California, Virginia, and Colorado already have privacy laws allowing residents the right to delete personal information. A similar data protection law for New Yorkers is currently under consideration in the New York State Senate. 

Renters don’t want their data being used against them. However, most renters are accustomed to giving away data without really questioning who is benefiting. “We are so used to scrolling to the bottom of a contract because we want to use the platform and if you don’t agree, you don’t get to use the tool,” Mohamed says. Certainly paying rent online offers a convenience that tends to outweigh privacy concerns for many. According to ProPublica, RealPage says it uses data in a “legally compliant” way.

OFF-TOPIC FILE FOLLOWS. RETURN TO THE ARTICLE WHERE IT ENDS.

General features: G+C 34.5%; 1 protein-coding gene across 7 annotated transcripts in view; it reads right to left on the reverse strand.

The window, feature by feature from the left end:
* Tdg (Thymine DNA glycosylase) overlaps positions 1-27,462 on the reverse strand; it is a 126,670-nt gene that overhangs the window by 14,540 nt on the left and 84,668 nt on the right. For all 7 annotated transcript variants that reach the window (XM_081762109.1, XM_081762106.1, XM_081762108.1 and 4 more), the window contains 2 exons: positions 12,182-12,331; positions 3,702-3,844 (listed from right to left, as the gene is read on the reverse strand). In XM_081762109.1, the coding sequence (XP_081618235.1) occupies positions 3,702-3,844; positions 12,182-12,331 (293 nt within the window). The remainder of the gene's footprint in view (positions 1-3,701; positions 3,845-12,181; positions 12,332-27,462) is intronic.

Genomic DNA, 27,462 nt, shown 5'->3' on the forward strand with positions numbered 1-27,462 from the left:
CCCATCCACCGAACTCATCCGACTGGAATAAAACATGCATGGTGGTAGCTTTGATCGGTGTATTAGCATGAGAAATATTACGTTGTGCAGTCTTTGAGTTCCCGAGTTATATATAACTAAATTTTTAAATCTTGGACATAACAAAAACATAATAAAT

Mohamed says there are some incentives for tenants to share their data. For example, she points out you can share your on-time rent payments to credit bureaus to boost your credit score, putting you in a better position to buy. “That’s an example where platforms are taking that rent payment data and sharing it in a way that’s actually helpful,” she says.


Emily Myers

Senior Writer/Podcast Producer

Emily Myers is a senior writer, podcast host, and producer at Brick Underground. She studied journalism at the University of the Arts, London, and graduated with a MA Honors degree in English Literature from the University of Edinburgh.